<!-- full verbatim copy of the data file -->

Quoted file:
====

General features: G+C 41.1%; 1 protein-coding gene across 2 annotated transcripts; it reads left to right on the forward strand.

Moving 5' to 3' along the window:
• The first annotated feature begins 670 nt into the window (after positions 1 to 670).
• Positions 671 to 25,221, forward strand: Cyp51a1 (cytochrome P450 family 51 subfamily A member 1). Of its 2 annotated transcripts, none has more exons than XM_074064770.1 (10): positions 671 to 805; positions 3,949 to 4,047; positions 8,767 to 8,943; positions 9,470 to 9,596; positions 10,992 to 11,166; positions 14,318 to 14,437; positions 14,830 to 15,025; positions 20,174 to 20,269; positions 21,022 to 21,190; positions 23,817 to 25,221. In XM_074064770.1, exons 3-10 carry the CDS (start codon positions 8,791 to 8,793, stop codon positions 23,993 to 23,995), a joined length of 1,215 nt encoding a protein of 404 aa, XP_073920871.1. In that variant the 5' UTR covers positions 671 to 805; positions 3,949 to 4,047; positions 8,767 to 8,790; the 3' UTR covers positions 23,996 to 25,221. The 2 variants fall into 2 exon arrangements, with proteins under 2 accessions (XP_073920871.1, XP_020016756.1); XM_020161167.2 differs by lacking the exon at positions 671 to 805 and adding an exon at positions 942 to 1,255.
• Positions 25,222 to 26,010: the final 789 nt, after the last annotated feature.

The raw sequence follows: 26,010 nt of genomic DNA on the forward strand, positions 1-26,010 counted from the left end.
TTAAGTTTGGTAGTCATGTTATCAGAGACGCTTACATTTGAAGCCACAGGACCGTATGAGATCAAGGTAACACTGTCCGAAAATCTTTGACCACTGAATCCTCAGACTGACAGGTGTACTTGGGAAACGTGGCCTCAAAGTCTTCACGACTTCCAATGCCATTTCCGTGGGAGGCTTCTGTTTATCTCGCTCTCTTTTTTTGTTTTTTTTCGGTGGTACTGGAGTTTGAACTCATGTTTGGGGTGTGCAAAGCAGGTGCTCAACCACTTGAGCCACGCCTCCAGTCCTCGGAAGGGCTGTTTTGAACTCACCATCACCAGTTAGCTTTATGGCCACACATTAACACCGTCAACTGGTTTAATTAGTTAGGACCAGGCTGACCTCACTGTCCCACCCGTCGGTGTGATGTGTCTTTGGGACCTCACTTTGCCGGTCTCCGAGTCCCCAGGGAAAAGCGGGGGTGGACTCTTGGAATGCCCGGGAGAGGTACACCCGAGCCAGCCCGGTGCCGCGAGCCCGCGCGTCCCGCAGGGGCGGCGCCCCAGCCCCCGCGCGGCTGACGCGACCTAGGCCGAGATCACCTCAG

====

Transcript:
General features: G+C 41.1%; 1 protein-coding gene across 2 annotated transcripts; it reads left to right on the forward strand.

Moving 5' to 3' along the window:
• The first annotated feature begins 670 nt into the window (after positions 1 to 670).
• Positions 671 to 25,221, forward strand: Cyp51a1 (cytochrome P450 family 51 subfamily A member 1). Of its 2 annotated transcripts, none has more exons than XM_074064770.1 (10): positions 671 to 805; positions 3,949 to 4,047; positions 8,767 to 8,943; positions 9,470 to 9,596; positions 10,992 to 11,166; positions 14,318 to 14,437; positions 14,830 to 15,025; positions 20,174 to 20,269; positions 21,022 to 21,190; positions 23,817 to 25,221. In XM_074064770.1, exons 3-10 carry the CDS (start codon positions 8,791 to 8,793, stop codon positions 23,993 to 23,995), a joined length of 1,215 nt encoding a protein of 404 aa, XP_073920871.1. In that variant the 5' UTR covers positions 671 to 805; positions 3,949 to 4,047; positions 8,767 to 8,790; the 3' UTR covers positions 23,996 to 25,221. The 2 variants fall into 2 exon arrangements, with proteins under 2 accessions (XP_073920871.1, XP_020016756.1); XM_020161167.2 differs by lacking the exon at positions 671 to 805 and adding an exon at positions 942 to 1,255.
• Positions 25,222 to 26,010: the final 789 nt, after the last annotated feature.

The raw sequence follows: 26,010 nt of genomic DNA on the forward strand, positions 1-26,010 counted from the left end.
TTAAGTTTGGTAGTCATGTTATCAGAGACGCTTACATTTGAAGCCACAGGACCGTATGAGATCAAGGTAACACTGTCCGAAAATCTTTGACCACTGAATCCTCAGACTGACAGGTGTACTTGGGAAACGTGGCCTCAAAGTCTTCACGACTTCCAATGCCATTTCCGTGGGAGGCTTCTGTTTATCTCGCTCTCTTTTTTTGTTTTTTTTCGGTGGTACTGGAGTTTGAACTCATGTTTGGGGTGTGCAAAGCAGGTGCTCAACCACTTGAGCCACGCCTCCAGTCCTCGGAAGGGCTGTTTTGAACTCACCATCACCAGTTAGCTTTATGGCCACACATTAACACCGTCAACTGGTTTAATTAGTTAGGACCAGGCTGACCTCACTGTCCCACCCGTCGGTGTGATGTGTCTTTGGGACCTCACTTTGCCGGTCTCCGAGTCCCCAGGGAAAAGCGGGGGTGGACTCTTGGAATGCCCGGGAGAGGTACACCCGAGCCAGCCCGGTGCCGCGAGCCCGCGCGTCCCGCAGGGGCGGCGCCCCAGCCCCCGCGCGGCTGACGCGACCTAGGCCGAGATCACCTCAG